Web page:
How to use LinkedIn for your job search

Flickr user Paul Stainthorp

(MoneyWatch) Dear Evil HR Lady,

I'm being laid off, and my last is day next week, so it's no secret that I'm job hunting. What should I do with my LinkedIn Profile? Should I put my whole resume up? Right now I just have a brief paragraph about each job. What can I do to help headhunters find me?

LinkedIn is a powerful tool when you're job hunting, but keep in mind that it's just one tool out of many in your toolbox. And don't wait around for headhunters to contact you -- you need to go out and find them. While you can use LinkedIn do that you should also speak to actual people. Who is your best bet for helping you find headhunters? People who have been recently hired into new jobs. They can help direct you because they were just where you are.

Do I need a LinkedIn Profile?
How to work with a recruiter on LinkedIn
I'm tired of people wanting to network with me

Still, by all means, let's get your LinkedIn profile up and running. For some helpful hints, I turned to HR expert Judy Lohr. She started out by underlining what should be obvious:

For recruiters to find you on LinkedIn, they need to be able to see your resume. So by all means, make it public. You will need to update your profile, and while you're doing so turn off your activity broadcasts. To do this, hover over your name in the LinkedIn banner, then click "settings" and click to turn off your broadcasts. This way your whole network won't see each and every update you make. That would annoy them and you don't want to do that while in job-search mode! You can turn it back on once you've finished your editing.

This is such a little thing, but it really can make a difference. We've all gotten those weekly updates from LinkedIn with "Jane Doe has an updated profile, Experience! Jane Doe has an updated profile, Skills!" And it's annoying. So do as Lohr recommends and don't forget that short step.

Then tackle your headline. Lohr suggests that you stop defining yourself in terms of your soon-to-be-former employee. "You want to have a headline that identifies who you are and what you do in a concise but readable way." This can be a bit complex, as you want yourself summed up nicely and it a way that's short enough that it doesn't get cut off when people are searching for you.

Lohr then advises you turn to your Summary.

After your Headline, recruiters will look at your Summary. They may never look any further, so this is where you want to capture what you do and what value you can bring to prospective employers. The object is to make them fall in love with you as a prospective employee, and want to read more about your skills. The Summary doesn't have to be quite as stuffy (conservative) as the summary on your resume -- here you can let some of your personality show through, while remaining professional.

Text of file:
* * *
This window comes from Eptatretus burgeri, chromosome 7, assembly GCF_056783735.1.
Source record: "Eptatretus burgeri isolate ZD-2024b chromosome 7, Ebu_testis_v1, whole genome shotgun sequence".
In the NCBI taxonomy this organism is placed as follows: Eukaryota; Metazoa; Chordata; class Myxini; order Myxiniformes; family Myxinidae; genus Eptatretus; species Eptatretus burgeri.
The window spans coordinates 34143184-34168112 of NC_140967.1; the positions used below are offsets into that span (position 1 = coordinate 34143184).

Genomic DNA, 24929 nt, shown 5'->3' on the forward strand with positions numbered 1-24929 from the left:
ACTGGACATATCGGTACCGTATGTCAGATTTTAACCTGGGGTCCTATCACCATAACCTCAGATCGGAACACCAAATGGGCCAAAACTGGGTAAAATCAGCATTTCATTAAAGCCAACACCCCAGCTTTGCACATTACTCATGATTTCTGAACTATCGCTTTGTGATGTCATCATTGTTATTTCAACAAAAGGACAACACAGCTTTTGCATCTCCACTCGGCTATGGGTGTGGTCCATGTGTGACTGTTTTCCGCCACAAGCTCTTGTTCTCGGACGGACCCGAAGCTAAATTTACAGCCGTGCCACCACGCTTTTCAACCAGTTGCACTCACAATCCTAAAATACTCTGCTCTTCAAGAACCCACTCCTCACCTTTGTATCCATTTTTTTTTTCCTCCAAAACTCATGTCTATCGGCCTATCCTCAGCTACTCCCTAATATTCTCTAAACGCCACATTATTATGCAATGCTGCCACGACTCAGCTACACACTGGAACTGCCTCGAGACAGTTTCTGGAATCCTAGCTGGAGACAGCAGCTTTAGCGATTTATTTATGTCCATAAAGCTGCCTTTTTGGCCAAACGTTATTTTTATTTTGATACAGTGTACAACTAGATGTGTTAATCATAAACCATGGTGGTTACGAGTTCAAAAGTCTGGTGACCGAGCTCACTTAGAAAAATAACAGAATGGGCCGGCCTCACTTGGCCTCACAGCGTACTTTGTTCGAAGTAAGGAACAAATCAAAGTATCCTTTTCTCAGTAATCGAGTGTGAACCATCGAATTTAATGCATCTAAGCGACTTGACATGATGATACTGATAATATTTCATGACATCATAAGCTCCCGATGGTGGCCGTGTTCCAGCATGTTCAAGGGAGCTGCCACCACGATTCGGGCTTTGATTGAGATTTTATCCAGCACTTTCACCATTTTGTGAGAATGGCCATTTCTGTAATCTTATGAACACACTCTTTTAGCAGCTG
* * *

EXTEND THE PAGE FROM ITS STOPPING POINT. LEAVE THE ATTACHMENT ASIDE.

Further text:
In other words, the summary should kind of be a cross between a resume and a cover letter. Remember, you are looking for a job where you'll be a good fit. If they don't like who you are, even if you have the right hard skills, you'll likely be miserable. 

When you're writing the descriptions under your various jobs, make sure you don't write dense paragraphs. Recruiters love to skim over quickly and you should make it easier by using bullet points. Remember to list times where you saved money, lowered costs, solved a big problem or snagged a great new client. This is the time to toot your own horn.

What words should you use to broadcast your accomplishments? Lohr suggested a unique way to know what recruiters are using. Take three or four job descriptions for jobs you are interested in an paste them into Wordle.net. The words that are the biggest and boldest are the key words that recruiters are using. Make sure you load your LinkedIn profile with those key words. You could accomplish the same thing by carefully reading over job descriptions and making notes, but is this faster and more fun.

Lohr has one more tip. LinkedIn isn't happy unless you have a current position (And heaven knows we're usually not happy unless we have one as well.) She advises creating a current position for your job hunting as follows:

Click to "add a new position." On the resulting page, for Company Name, put "actively seeking new opportunities." LinkedIn won't like this (it searches for companies with that name and won't find any), so you'll need to click to add it manually. In the "title" section, put "in transition." LinkedIn re-orders these fields so that it will read "In transition" at "actively seeking new opportunities" after you save your changes. Recruiters will often look for the words "transition," "seeking" and "looking" when searching for job-seekers, so that's why we include them here.

These tips will help you spruce up your LinkedIn profile and make you more visible to recruiters. Good luck in your job search.

Have a workplace dilemma? Send your question to EvilHRLady@gmail.com.

Photo courtesy of Flickr user Paul Stainthorp

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